NEW ORLEANS – Even though International CTIA Wireless 2012 didn’t officially kick off until this morning, the pre-show action yesterday drew respectable numbers in the Big Easy.

Setting the stage for a panel addressing “The Wireless Ecosystem: What’s Next?,” analyst Mark Lowenstein, managing director of Mobile Ecosystem, presented several key megatrends that have determined how things are going in today’s wireless world:

>> Smartphones have changed everything, and they account for 50 percent of the handsets used in the United States today.

>> The competitive landscape has been irrevocably altered, with never-before-seen players now shaping the products-and-services scene. These new service providers – over the top carriers, cablecos, Apple, Google, Amazon.com – have changed the balance of power when it comes to mobile content.

>> There is no one wireless ecosystem. Here’s what’s out there today: commerce & payments, advertising, content, M2M, health and education.

>> Changes in mobile and landline: the pricing reflects scarcity, and the composition of traffic is changing.

>> Substitution is huge. New technology will change traditional wireless voice usage, with Skype over 4G reportedly being better and the onset of voice over LTE (VoLTE) perhaps later this year. And operators are seeing their text-messaging revenues dropping due to subscribers migrating to other messaging providers.

>> It’s a multi-screen, cloud-based world. The average four-person home has 12 different screens on which they access content, and most of that content will move to the cloud.

The Bird’s-Eye View

Mari Cross, senior vice president at the Nielsen Telecom Practice Group, has been looking at the wireless industry from 36,000 feet. Here’s what she’s found:

>> Latino and Asian English-speaking wireless subscribers lead the way when it comes to U.S. smartphone adoption.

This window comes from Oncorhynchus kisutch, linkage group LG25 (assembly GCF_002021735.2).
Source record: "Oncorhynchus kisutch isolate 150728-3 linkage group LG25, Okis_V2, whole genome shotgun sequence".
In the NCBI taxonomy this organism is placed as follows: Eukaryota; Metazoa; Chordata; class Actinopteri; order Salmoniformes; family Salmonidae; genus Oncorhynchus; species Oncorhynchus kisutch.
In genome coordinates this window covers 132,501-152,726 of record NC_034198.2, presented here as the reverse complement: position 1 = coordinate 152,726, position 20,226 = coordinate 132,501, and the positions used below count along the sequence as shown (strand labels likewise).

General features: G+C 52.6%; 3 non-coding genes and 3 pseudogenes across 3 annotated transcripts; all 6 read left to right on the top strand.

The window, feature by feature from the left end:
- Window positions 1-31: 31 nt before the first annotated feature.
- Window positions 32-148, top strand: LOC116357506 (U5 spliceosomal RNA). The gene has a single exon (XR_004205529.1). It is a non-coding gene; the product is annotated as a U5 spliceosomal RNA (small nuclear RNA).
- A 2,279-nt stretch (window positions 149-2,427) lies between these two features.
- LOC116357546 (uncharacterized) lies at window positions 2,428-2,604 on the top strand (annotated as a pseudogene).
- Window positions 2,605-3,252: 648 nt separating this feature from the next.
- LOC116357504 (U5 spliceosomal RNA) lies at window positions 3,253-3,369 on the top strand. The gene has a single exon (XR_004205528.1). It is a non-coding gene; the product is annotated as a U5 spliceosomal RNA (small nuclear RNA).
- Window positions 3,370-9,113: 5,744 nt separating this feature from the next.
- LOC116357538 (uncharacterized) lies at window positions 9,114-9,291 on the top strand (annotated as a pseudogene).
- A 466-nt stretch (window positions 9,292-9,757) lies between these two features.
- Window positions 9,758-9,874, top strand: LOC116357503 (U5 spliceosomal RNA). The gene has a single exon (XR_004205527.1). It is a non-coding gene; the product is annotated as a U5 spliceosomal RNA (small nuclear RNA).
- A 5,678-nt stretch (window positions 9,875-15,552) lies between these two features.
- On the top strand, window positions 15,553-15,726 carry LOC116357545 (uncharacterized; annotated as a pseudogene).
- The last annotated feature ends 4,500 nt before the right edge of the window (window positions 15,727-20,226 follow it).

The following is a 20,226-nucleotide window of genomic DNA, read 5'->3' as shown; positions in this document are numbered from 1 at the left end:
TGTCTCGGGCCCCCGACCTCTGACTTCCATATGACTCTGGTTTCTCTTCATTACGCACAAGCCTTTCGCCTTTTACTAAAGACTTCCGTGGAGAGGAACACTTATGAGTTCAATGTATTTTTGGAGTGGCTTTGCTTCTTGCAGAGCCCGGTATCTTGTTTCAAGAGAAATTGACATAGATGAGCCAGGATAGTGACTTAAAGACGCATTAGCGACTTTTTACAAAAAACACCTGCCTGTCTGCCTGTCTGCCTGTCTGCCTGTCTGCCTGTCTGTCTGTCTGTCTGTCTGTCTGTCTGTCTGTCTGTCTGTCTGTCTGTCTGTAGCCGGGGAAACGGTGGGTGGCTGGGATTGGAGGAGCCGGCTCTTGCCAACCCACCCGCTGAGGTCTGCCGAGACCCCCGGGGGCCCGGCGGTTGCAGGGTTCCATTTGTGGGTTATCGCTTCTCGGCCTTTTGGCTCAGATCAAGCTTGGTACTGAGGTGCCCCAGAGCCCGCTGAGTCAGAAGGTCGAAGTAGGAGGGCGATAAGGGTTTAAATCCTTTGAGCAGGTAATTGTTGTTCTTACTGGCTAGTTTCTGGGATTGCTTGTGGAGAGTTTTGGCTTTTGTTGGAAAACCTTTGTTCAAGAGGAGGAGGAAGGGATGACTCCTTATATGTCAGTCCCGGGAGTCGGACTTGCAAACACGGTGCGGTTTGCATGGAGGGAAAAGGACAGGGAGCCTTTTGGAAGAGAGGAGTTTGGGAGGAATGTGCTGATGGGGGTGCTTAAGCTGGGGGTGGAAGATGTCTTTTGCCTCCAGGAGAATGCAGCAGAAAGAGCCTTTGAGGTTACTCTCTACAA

>> Android and Apple own the market (no surprise here), accounting for 90 percent of all the smartphones sold today. However, subscribers have said they want a third option, even though 86 percent of the people she’s surveyed say they will buy another Apple product when the time comes to upgrade. With Android, that percentage drops to 58 percent; with Windows Mobile 7, 34 percent; and just 23 percent for BlackBerry users.

Cross also mentioned that both Apple and Google have spent heaps on advertising, while the other platform providers are nowhere close.

>> In another surprise finding, prepaid is growing, with half of all new subscriber adds in 2011 choosing to pay upfront (including those who had been mainstream users). And 41 percent of these prepaid subs are buying unsubsidized smartphones.

>> Voice minutes continue to decline, being replaced by apps, Web browsing and SMS.

>> The rise of tiered data plans has slowed data growth. Even though more subscribers are consuming data at record rates, data-throttling and pricing have become issues. People have to decide how they want to spend their dollars, and they have to realize that they will have to pay more to access premium content.

Debra Baker

The Daily

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